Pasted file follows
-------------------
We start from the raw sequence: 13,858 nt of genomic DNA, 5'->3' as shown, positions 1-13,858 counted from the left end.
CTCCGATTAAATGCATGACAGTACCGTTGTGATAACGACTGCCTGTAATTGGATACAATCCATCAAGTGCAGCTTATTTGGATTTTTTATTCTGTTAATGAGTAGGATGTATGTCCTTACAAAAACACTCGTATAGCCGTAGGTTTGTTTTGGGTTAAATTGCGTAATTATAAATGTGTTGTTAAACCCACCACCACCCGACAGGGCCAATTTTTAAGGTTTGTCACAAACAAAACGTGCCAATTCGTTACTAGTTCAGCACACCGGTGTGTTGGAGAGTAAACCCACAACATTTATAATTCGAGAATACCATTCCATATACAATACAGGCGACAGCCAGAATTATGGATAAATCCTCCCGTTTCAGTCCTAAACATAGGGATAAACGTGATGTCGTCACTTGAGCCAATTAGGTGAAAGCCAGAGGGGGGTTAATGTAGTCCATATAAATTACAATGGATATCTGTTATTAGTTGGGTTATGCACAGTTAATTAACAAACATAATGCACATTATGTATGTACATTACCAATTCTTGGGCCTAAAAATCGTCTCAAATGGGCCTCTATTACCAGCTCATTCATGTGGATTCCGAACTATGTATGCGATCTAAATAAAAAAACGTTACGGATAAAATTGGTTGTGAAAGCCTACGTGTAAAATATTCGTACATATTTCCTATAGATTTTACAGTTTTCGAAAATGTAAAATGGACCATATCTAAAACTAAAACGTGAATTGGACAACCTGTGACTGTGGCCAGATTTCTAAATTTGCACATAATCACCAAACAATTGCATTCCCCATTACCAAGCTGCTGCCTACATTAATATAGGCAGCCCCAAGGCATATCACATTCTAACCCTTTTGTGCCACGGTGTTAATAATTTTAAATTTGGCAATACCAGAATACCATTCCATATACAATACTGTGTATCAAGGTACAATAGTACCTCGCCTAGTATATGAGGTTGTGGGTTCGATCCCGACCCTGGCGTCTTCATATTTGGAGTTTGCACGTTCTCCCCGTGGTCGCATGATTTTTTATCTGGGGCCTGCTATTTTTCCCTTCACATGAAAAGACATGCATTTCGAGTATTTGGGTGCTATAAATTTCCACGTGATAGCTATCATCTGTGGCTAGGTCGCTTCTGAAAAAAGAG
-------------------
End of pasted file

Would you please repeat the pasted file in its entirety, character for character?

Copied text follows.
We start from the raw sequence: 13,858 nt of genomic DNA, 5'->3' as shown, positions 1-13,858 counted from the left end.
CTCCGATTAAATGCATGACAGTACCGTTGTGATAACGACTGCCTGTAATTGGATACAATCCATCAAGTGCAGCTTATTTGGATTTTTTATTCTGTTAATGAGTAGGATGTATGTCCTTACAAAAACACTCGTATAGCCGTAGGTTTGTTTTGGGTTAAATTGCGTAATTATAAATGTGTTGTTAAACCCACCACCACCCGACAGGGCCAATTTTTAAGGTTTGTCACAAACAAAACGTGCCAATTCGTTACTAGTTCAGCACACCGGTGTGTTGGAGAGTAAACCCACAACATTTATAATTCGAGAATACCATTCCATATACAATACAGGCGACAGCCAGAATTATGGATAAATCCTCCCGTTTCAGTCCTAAACATAGGGATAAACGTGATGTCGTCACTTGAGCCAATTAGGTGAAAGCCAGAGGGGGGTTAATGTAGTCCATATAAATTACAATGGATATCTGTTATTAGTTGGGTTATGCACAGTTAATTAACAAACATAATGCACATTATGTATGTACATTACCAATTCTTGGGCCTAAAAATCGTCTCAAATGGGCCTCTATTACCAGCTCATTCATGTGGATTCCGAACTATGTATGCGATCTAAATAAAAAAACGTTACGGATAAAATTGGTTGTGAAAGCCTACGTGTAAAATATTCGTACATATTTCCTATAGATTTTACAGTTTTCGAAAATGTAAAATGGACCATATCTAAAACTAAAACGTGAATTGGACAACCTGTGACTGTGGCCAGATTTCTAAATTTGCACATAATCACCAAACAATTGCATTCCCCATTACCAAGCTGCTGCCTACATTAATATAGGCAGCCCCAAGGCATATCACATTCTAACCCTTTTGTGCCACGGTGTTAATAATTTTAAATTTGGCAATACCAGAATACCATTCCATATACAATACTGTGTATCAAGGTACAATAGTACCTCGCCTAGTATATGAGGTTGTGGGTTCGATCCCGACCCTGGCGTCTTCATATTTGGAGTTTGCACGTTCTCCCCGTGGTCGCATGATTTTTTATCTGGGGCCTGCTATTTTTCCCTTCACATGAAAAGACATGCATTTCGAGTATTTGGGTGCTATAAATTTCCACGTGATAGCTATCATCTGTGGCTAGGTCGCTTCTGAAAAAAGAG